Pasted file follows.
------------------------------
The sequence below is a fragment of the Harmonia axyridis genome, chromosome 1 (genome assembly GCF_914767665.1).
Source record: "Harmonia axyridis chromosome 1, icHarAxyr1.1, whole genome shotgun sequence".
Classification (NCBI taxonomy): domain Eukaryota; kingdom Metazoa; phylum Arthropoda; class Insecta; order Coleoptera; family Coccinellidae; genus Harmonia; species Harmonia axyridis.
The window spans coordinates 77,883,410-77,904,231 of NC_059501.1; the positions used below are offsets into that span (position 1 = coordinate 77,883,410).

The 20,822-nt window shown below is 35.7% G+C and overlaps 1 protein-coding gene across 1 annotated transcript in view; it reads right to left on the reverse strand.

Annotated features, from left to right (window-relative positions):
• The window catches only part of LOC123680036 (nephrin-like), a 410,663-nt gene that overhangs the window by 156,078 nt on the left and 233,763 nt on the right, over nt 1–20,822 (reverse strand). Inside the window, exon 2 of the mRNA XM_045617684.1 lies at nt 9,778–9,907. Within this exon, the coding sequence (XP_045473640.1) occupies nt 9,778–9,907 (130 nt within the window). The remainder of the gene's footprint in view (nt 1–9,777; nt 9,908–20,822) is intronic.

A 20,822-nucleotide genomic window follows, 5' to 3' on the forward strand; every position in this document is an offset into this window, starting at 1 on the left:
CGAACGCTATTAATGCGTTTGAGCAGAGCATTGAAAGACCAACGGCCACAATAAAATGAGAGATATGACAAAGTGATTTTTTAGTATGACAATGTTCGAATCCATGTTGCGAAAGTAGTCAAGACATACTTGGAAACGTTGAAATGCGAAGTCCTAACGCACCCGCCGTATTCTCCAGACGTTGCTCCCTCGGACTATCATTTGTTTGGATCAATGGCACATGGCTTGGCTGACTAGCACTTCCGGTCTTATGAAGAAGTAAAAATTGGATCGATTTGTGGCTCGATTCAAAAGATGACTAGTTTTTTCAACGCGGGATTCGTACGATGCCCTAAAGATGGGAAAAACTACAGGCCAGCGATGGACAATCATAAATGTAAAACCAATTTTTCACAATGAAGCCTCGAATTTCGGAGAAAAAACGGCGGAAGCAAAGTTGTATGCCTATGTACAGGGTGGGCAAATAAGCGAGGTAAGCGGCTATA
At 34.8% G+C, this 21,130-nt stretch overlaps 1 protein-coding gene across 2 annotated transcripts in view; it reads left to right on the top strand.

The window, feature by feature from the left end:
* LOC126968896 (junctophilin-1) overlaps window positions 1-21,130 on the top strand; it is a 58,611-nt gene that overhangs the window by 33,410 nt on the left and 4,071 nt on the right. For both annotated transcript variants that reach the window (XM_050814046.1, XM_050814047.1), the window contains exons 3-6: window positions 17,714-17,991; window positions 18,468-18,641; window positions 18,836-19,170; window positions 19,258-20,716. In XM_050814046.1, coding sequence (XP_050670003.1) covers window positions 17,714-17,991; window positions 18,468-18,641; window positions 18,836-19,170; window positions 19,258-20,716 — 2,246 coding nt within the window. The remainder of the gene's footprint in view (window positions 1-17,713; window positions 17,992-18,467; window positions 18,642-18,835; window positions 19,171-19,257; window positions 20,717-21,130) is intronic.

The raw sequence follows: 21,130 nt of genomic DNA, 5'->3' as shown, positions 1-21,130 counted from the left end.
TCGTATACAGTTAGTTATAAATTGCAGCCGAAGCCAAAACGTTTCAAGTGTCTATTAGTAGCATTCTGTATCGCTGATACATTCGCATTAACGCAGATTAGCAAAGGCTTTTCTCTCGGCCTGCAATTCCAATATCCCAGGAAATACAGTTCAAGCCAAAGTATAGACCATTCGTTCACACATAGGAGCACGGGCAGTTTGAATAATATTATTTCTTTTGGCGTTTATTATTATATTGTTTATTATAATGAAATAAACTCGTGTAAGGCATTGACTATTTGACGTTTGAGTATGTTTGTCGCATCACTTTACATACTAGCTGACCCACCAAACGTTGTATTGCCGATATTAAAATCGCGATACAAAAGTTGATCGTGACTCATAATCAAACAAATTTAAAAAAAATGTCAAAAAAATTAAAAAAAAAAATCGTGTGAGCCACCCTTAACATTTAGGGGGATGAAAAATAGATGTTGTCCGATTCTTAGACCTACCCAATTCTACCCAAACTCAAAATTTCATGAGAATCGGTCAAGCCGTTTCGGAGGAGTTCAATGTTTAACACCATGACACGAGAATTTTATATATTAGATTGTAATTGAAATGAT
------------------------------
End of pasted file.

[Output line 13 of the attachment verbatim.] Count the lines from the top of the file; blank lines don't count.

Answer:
The raw sequence follows: 21,130 nt of genomic DNA, 5'->3' as shown, positions 1-21,130 counted from the left end.